It was a whopper of a Bank Failure Friday. The day's carnage took a $698.4 million bite out of the FDIC's dwindling deposit fund. Four banks fell: Michigan Heritage Bank, Georgia's American Southern Bank, First Bank of Idaho and First Bank of Beverly Hills. The total number of bank failures for the year now stands at 29.

Before you start conjuring up images of the Gucci set massing on Rodeo Drive to get their money, First Bank of Beverly Hills is in Calabasas, Calif. The single branch bank seems to have lived and died off California's once red-hot commercial real estate market. The FDIC could not find a buyer, and instead will make out checks to depositors, many of whom are out of state. The bank had deposits of $1 billion, of which only an estimated $179,000 is over the insurance limit of $250,000. The bank's failure represents the largest single hit of the day to the FDIC fund at $394 million.

First Bank of Idaho is another failure that might cause a black eye for the Office of Thrift Supervision, which supervised the bank. On April 6, the bank accepted a cease and desist order from the agency, promising that it wouldn't behave in an "unsafe and unsound" manner. It also vowed to raise more capital. Apparently that plan did not pan out. The regional director for the OTS who signed the cease and desist order was C.K. Lee, the same official who ran the agency team that oversaw AIG's financial unit. (We've been reporting on OTS's failures for months.)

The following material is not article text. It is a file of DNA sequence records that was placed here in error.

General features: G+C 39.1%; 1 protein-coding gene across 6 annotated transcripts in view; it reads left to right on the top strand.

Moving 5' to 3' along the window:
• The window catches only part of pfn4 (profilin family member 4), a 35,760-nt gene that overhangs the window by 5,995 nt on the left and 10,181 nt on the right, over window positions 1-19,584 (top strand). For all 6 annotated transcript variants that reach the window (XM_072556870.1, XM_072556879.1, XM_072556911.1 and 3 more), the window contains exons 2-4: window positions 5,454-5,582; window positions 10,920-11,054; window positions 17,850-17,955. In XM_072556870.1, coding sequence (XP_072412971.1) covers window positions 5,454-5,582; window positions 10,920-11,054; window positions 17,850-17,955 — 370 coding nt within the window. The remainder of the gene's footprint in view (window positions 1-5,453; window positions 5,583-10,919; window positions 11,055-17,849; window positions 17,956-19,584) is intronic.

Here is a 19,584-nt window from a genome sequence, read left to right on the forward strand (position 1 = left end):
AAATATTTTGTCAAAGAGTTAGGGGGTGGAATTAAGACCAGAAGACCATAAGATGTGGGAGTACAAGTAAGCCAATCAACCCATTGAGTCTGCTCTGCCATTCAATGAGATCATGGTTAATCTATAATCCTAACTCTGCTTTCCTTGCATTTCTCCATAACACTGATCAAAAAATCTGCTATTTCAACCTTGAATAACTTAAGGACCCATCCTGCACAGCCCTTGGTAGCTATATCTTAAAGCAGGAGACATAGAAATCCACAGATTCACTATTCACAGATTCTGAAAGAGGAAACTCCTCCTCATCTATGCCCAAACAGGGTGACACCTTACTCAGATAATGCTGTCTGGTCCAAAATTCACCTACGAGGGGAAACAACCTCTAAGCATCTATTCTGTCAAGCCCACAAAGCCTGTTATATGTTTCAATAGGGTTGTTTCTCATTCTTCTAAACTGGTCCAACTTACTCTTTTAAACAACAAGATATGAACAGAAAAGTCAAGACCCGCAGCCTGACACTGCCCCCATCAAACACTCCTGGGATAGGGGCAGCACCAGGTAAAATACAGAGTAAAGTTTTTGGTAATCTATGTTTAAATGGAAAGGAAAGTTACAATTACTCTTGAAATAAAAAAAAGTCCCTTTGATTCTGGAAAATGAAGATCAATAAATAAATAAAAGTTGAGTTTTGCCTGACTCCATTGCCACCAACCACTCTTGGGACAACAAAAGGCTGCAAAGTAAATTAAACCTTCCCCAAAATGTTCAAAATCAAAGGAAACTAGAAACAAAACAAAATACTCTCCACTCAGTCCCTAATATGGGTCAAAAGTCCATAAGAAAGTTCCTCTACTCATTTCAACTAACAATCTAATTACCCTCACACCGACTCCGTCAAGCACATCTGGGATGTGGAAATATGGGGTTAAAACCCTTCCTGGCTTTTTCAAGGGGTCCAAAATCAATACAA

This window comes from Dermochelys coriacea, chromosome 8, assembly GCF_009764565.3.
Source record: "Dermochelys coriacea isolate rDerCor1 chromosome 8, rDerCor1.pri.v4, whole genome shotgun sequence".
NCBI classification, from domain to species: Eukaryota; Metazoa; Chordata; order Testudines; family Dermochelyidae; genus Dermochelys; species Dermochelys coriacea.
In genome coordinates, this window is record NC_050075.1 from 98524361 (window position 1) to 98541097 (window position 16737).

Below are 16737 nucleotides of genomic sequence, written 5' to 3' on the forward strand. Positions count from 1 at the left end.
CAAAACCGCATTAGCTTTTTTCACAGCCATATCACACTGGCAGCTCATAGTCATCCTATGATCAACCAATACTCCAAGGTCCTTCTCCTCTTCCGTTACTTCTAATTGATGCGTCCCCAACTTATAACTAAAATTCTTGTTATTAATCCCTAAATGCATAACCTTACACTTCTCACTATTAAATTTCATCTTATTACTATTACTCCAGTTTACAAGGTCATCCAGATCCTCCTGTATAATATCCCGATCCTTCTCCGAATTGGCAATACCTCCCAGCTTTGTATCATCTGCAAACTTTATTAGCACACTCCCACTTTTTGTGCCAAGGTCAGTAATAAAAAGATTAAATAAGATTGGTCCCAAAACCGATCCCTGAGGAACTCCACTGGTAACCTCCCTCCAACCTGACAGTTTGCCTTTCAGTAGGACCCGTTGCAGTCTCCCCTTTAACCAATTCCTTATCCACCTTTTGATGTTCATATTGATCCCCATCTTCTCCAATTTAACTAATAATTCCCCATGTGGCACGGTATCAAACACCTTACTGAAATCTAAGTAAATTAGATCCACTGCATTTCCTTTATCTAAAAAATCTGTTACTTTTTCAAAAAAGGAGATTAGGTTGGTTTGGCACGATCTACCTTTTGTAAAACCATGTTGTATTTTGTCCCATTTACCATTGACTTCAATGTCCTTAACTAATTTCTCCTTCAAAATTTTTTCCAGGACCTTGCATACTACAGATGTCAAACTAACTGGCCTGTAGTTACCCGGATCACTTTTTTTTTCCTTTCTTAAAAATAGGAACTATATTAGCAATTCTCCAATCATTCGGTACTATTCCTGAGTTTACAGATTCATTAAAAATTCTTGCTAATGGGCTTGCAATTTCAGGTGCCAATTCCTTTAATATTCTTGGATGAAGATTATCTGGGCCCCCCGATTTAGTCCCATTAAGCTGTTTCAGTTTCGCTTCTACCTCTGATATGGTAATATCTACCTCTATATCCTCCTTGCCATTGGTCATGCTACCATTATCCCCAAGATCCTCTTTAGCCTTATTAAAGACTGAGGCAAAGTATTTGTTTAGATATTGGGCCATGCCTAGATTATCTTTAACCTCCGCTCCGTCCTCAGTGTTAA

U.S. Bank of Minneapolis agreed to assume all the deposits of the Idaho bank, except for $112.8 million amassed from brokers. The FDIC will pay the brokers directly, a common practice that underscores the dangers of this often high-risk form of deposit. Come Monday morning all seven branches of the bank spread out across Idaho and Wyoming should open as U.S. Bank.

The Bank of North Georgia agreed to take on all deposits, except $48.7 million from brokers, of the failed American Southern Bank. Ten banks have failed in Georgia since the beginning of 2008, a state record on the FDIC's failed bank list.

The FDIC selected Level One Bank of Farmington Hills, Mich., to pick up the pieces from the failure of Michigan Heritage. Level One will assume all of the bank's deposits, except $50 million that came from brokers.